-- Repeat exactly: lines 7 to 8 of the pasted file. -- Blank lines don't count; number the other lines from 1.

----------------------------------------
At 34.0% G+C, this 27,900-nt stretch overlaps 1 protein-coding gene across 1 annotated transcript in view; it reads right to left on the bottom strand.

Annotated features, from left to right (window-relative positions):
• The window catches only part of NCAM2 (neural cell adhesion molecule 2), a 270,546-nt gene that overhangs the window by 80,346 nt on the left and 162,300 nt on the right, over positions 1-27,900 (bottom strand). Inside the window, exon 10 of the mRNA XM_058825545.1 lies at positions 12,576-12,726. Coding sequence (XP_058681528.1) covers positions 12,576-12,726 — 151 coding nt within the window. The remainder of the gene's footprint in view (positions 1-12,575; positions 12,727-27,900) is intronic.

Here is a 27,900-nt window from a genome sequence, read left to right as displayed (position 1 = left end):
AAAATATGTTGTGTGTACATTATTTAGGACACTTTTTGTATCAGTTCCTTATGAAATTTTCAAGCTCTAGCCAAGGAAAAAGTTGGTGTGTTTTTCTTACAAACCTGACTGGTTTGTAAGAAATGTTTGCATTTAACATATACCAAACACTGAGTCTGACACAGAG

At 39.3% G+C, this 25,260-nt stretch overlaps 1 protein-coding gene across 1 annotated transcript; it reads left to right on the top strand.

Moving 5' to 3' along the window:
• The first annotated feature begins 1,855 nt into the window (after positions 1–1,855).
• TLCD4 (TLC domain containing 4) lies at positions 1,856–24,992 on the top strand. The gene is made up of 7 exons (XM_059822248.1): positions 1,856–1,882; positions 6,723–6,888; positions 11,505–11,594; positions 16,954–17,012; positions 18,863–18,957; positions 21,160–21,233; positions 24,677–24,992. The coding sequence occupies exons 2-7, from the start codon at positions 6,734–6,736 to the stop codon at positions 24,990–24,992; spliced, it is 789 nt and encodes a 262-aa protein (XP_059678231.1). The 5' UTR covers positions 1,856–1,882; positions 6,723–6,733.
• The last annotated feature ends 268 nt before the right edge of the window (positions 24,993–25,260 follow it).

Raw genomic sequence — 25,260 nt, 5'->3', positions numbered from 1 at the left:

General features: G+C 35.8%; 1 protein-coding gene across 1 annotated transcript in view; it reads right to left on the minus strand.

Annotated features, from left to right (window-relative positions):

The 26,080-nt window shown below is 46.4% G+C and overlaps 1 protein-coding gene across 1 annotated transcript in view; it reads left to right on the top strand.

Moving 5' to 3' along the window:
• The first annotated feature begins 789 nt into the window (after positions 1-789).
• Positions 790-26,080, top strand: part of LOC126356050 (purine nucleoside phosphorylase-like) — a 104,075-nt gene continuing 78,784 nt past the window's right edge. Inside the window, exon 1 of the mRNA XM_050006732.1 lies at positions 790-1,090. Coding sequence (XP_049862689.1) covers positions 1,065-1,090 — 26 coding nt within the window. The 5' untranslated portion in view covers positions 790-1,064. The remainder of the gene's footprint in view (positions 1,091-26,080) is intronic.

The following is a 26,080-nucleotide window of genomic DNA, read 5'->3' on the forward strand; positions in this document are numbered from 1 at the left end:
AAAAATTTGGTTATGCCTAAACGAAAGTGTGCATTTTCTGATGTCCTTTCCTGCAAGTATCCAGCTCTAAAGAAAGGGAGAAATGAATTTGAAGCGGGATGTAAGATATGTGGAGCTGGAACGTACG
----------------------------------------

Moving 5' to 3' along the window:
• The first annotated feature begins 1,855 nt into the window (after positions 1–1,855).